• (Another point: The way the script is currently written, if there's both an English and a Translingual section on the page, and the English section is above the Translingual section, the English section is displayed at the start.)
  • Mzajac suggested making the standard page index (I assume this means the TOC?) float at the top-right, only showing sub-section links for the currently-selected language.
    • My personal opinion on this is that this would cause problems for our existing right-floated content, and probably wouldn't be worth it.
      • I've had the TOC floated top-right for years, and it doesn't cause any problems (it does reveal when some right-floated content is out of order, which I routinely fix). Floating the TOC/tabs on the right resolves the wasted space and misalignment issues with the tabs, and collapsing the TOC's non-displayed language sections would simplify the TOC for the reader, while retaining the section links for a very long entry. This would be a good combination of existing and new features, a less jarring design change, and make switching between the two schemes much smoother for new and experienced readers and editors. Michael Z. 2012-01-18 16:10 z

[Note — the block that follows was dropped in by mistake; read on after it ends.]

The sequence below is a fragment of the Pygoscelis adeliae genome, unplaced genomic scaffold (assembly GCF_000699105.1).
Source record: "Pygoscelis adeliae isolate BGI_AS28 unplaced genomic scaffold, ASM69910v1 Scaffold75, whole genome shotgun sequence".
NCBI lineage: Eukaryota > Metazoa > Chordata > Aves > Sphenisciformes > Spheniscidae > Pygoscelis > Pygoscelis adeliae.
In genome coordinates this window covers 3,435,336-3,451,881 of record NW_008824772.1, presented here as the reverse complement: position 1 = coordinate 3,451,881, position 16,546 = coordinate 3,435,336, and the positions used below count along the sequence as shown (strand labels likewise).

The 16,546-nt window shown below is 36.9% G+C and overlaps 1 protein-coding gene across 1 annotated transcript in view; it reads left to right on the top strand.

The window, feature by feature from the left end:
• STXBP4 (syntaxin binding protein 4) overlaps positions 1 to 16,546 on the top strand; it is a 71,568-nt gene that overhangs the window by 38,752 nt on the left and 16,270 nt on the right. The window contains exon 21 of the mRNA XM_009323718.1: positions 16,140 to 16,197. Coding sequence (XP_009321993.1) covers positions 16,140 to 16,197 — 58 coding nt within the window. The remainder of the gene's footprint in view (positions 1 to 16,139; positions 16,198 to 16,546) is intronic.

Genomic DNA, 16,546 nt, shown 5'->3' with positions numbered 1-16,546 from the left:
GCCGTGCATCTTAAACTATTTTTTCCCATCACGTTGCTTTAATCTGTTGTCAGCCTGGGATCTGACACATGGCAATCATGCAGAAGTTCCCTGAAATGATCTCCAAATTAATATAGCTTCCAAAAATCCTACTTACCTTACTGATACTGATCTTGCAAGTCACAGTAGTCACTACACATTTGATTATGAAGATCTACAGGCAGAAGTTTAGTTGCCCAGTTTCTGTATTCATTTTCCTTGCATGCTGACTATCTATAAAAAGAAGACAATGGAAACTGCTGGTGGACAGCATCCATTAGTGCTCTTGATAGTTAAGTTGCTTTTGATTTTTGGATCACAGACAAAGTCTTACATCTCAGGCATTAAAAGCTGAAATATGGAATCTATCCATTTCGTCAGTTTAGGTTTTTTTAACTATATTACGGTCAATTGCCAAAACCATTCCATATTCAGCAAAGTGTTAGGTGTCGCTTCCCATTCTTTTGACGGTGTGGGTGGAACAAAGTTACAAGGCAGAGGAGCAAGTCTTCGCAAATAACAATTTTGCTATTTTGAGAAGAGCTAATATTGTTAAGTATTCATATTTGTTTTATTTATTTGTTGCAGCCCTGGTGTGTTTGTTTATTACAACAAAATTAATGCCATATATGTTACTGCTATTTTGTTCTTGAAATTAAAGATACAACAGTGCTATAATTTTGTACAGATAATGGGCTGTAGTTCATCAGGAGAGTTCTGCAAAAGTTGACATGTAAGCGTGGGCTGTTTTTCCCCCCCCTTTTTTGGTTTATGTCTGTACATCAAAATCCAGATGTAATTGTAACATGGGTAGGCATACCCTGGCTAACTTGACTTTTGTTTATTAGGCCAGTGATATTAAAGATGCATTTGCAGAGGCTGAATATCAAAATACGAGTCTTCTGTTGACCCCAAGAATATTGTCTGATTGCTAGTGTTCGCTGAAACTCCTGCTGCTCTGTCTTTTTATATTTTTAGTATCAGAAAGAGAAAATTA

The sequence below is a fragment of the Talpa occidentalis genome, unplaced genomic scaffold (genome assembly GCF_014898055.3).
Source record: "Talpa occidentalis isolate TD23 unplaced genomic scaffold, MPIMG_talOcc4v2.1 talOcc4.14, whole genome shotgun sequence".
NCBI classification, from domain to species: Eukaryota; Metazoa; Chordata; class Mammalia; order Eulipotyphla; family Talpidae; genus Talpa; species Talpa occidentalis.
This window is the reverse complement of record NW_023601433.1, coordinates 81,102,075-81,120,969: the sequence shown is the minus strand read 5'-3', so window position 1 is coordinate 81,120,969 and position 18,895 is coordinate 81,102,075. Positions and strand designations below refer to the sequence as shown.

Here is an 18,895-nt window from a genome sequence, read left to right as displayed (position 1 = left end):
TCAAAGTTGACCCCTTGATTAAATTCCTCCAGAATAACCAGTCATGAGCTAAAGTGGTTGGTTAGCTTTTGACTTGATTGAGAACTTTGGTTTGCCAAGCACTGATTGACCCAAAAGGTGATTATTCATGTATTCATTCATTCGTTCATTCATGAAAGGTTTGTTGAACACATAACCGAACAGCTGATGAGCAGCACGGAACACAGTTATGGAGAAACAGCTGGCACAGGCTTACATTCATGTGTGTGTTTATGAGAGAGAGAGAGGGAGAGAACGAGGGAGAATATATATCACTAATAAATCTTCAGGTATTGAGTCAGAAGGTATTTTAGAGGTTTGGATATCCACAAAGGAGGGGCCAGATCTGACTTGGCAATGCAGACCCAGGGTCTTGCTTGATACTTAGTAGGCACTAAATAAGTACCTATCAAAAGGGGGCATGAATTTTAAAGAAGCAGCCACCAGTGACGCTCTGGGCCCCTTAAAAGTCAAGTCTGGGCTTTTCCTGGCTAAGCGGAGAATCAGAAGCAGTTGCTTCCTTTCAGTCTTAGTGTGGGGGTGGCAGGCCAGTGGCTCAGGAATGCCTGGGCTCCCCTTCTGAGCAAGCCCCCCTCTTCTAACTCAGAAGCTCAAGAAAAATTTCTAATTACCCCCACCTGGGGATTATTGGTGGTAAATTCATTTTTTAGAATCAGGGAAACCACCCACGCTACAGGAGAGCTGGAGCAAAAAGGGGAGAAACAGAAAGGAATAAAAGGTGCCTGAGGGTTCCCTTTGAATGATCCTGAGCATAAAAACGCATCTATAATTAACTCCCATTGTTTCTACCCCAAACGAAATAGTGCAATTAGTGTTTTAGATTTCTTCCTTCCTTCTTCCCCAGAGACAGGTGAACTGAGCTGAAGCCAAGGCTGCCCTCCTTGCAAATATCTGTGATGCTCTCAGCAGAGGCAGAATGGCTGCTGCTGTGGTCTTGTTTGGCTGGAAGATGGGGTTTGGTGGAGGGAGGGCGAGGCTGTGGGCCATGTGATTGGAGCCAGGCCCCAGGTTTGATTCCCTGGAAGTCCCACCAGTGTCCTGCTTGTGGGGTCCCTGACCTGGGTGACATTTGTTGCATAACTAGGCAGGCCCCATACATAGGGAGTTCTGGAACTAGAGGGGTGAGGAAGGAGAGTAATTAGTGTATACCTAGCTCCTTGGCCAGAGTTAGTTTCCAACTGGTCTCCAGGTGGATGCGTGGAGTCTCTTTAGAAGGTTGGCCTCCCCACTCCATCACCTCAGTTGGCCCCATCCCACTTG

• Doremítzwr suggested including a show all / hide all toggle atop the column of language tabs.
  • Saltmarsh suggested shrinking the language names on the tabs, especially those not at the focus, to allow more horizontal space for the substance of an entry.
  • And a suggestion from Codecat: "I think it would be a good idea to place the tabs horizontally in the place where the page name displays now. Since we use headword lines, we don't actually need the page name to be there anyway..."
I am hesitant to make substantial design changes to Tabbed Languages at this point, since the current design was made by an actual professional designer (WMF Senior Designer Brandon Harris, AKA User:Jorm) and I'm rather afraid that if we start fiddling with lots of things without a designer helping, the result will be very messy. I've asked on Jorm's talk page if he'd be able to participate in the discussion here about changes to the design. --Yair rand 04:05, 11 January 2012 (UTC)

Stale requests for cleanup